The health system in Michigan is facing increased pressure due to a recent surge in coronavirus infections in the state. According to data compiled by John Hopkins University, the number of daily infections is fast approaching the high of 7,226 cases set in last November. Michigan Chief Medical Executive Dr. Joneigh Khaldun admitted that the public healthcare system is getting overwhelmed and they are unable to properly identify infected people or where the outbreaks are happening. As a result, Khaldun believes that they are currently undercounting the COVID-19 numbers.
Michigan Governor Democrat Gretchen Whitmer has asked citizens to avoid events that might risk spreading the contagion. “I’m calling on high schools to voluntarily go remote for two weeks past spring break, calling on youth sports to voluntarily suspend games and practices for two weeks. And I’m strongly encouraging all Michiganders to avoid dining indoors and avoid gathering with friends indoors for two weeks. Support your local restaurants by eating outside, or getting carry out instead of dining indoors. Opt for small, outdoor gatherings with masks,” she said at a press conference.
Both Khaldun and Whitmer asked citizens to wear masks, wash hands, observe social distancing, and get vaccinated. According to data from the Michigan Department of Health, around two dozen hospitals in the state have reached 90 percent capacity, with over 15 percent of Michigan hospital beds hosting CCP Virus infected patients. Six counties from Detroit stated that they were treating the highest number of patients since the first wave of the COVID-19 outbreak.
Data from the U.S. Centers for Disease Control and Prevention (CDC) show that Michigan has the highest infection rate in the country at 492.1 cases per 100,000 people. Dr. Khaldun says around 3,406 people have been hospitalized in the state due to COVID-19 infection as of April 7. This is a 380 percent increase from February when the number was at 709. The influx of coronavirus patients has been so great that many hospitals in Michigan have postponed surgeries to take care of COVID-19 patients.
The White House has announced that it will be boosting federal support for Michigan in terms of testing, therapeutics, and vaccinations. However, there will be no delivery of additional vaccines. Federal authorities are willing to deploy 160 personnel from FEMA and the CDC to help the state in its vaccination campaign. Washington will also adjust the distribution of the vaccine in a manner where places with the greatest need will be prioritized.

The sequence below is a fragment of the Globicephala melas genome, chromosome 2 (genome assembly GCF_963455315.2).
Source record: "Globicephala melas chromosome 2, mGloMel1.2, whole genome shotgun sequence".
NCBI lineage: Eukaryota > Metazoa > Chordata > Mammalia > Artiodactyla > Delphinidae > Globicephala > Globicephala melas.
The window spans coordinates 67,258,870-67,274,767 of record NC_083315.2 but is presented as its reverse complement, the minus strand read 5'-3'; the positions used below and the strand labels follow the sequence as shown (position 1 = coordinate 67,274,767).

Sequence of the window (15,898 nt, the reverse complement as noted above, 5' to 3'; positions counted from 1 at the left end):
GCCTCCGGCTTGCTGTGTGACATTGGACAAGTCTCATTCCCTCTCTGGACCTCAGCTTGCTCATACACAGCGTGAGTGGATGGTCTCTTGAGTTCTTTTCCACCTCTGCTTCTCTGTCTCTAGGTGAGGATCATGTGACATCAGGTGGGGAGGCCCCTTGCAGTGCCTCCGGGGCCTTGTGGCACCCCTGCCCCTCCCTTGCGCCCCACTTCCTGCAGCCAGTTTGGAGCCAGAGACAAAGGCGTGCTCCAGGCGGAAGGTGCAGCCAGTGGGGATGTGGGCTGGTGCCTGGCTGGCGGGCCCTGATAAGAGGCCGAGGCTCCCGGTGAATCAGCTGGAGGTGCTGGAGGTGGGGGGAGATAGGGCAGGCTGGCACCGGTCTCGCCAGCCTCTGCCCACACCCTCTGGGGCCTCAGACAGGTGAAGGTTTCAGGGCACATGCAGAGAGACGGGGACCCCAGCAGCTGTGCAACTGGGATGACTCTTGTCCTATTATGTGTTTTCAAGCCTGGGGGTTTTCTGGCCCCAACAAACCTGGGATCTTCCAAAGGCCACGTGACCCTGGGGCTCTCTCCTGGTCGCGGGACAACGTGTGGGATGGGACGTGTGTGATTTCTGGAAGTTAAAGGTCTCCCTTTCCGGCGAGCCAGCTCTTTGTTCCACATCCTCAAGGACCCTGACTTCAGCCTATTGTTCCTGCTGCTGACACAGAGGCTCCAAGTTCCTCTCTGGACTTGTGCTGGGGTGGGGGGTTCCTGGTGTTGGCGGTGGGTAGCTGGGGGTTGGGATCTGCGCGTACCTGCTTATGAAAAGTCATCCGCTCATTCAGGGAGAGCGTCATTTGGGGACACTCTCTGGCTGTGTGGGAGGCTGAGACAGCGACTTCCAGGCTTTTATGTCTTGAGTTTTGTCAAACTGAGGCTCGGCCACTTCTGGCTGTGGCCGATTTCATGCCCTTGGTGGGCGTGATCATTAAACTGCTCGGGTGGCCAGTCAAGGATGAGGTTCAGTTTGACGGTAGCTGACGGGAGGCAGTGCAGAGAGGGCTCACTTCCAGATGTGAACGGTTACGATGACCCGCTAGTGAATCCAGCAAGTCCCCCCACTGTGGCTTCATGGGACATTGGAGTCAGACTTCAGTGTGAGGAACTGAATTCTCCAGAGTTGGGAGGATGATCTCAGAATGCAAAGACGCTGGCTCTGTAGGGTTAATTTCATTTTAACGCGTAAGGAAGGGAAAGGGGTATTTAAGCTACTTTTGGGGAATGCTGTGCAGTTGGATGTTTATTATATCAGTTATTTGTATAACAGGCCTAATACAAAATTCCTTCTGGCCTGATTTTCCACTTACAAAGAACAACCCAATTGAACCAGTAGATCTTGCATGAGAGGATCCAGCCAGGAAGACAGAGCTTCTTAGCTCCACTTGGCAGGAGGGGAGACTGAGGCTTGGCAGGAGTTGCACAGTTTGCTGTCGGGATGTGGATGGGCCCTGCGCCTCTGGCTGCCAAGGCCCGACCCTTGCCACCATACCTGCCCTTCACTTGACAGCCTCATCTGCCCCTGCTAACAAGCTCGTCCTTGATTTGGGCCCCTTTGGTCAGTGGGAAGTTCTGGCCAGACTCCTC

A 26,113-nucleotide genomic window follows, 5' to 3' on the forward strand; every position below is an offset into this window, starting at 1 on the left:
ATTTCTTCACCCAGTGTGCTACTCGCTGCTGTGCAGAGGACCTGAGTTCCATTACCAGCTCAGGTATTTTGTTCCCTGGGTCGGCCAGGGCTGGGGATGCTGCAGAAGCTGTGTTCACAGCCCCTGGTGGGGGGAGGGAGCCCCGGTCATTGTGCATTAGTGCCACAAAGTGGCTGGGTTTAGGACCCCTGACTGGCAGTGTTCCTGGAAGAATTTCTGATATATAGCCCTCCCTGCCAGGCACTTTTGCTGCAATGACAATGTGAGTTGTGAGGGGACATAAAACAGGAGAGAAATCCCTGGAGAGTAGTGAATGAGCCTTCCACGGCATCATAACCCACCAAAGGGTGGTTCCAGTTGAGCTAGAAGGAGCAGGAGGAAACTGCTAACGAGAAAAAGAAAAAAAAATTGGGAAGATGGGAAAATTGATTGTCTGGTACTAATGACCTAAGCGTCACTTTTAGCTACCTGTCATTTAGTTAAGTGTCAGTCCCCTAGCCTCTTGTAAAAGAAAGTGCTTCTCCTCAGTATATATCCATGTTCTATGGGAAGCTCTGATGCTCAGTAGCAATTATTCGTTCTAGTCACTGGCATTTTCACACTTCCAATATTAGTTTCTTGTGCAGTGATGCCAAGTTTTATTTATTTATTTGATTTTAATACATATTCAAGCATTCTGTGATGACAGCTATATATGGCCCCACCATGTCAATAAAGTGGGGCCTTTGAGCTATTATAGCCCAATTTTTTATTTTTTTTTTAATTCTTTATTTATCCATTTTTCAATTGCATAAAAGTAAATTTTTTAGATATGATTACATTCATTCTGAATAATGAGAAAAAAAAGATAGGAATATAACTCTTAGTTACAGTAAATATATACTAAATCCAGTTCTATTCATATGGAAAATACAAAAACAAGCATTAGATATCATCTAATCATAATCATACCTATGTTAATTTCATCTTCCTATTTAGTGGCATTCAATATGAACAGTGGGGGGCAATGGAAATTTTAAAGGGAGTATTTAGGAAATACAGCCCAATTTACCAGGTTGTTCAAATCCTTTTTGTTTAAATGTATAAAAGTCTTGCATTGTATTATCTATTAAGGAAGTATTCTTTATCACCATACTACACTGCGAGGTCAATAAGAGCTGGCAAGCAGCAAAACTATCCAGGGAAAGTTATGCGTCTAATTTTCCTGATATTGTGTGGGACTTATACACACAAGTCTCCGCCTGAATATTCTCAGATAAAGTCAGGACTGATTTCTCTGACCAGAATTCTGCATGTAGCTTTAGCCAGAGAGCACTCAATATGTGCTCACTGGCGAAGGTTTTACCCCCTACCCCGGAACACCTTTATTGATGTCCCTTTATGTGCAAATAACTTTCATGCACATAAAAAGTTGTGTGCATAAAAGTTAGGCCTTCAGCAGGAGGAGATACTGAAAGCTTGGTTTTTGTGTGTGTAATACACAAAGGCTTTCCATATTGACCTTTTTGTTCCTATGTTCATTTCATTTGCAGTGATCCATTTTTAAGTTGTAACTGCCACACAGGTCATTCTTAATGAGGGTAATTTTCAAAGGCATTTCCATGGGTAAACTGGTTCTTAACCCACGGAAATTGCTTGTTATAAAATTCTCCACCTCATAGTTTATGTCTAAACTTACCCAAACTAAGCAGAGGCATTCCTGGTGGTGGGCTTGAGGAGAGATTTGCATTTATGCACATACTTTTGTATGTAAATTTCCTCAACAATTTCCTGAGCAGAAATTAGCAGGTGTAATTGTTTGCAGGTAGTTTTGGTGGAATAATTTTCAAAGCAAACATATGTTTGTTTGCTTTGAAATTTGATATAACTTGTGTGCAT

The rapid rise in cases in Michigan has been linked with the spread of the more infectious UK variant that is currently believed to be the dominant strain in the United States. Some medical experts have warned that the rate of vaccination may be too slow compared to the rate at which new variants are spreading among the population. Michael Osterholm, Director of the Center for Infectious Disease Research and Policy at the University of Minnesota, points out that the surge in infections is happening despite the fact that vaccinations are going on.
“The vaccine rollout has been a really important tool to try to reduce these cases. But as you’ve seen from Michigan and Minnesota — even though they have very high levels of vaccination relative to the rest of the country — you’re still seeing how severe the problem is… We’re just aren’t going to be able to get enough people vaccinated quickly enough to keep the rest of the country from experiencing much of what we’re seeing in the upper Midwest and Northeast,” Osterholm told CNN.
Questioning the narrative
These concerns could be widely off the mark, however. Dr. Geert Vanden Bossche, certified expert in microbiology and infectious diseases, called for a public scientific debate with the WHO to address serious concerns regarding mass infection prevention. Vanden Bosche argues that widespread vaccination will put evolutionary pressure on the viruses to develop adaptations, thus breeding highly infectious variants that can escape the vaccine’s protection.
Meanwhile, Former Pfizer Vice President Dr. Michael Yeadon insists that your natural immunity should be able to handle all variants, and that immune escape variant should not be a problem. The problem as he sees it is that drug companies will hype them up to make people get booster vaccine shots, thus boosting profits. He says, “you could invent a story that is about a virus and its variations, its mutations over time… and make sure you embed it through the captive media, make sure that no one can counter it by censoring alternative sources, then people are now familiar with this idea that this virus mutates, which is does, and that it produces variants, which is true [as well], which could escape your immune system, and that’s a lie.”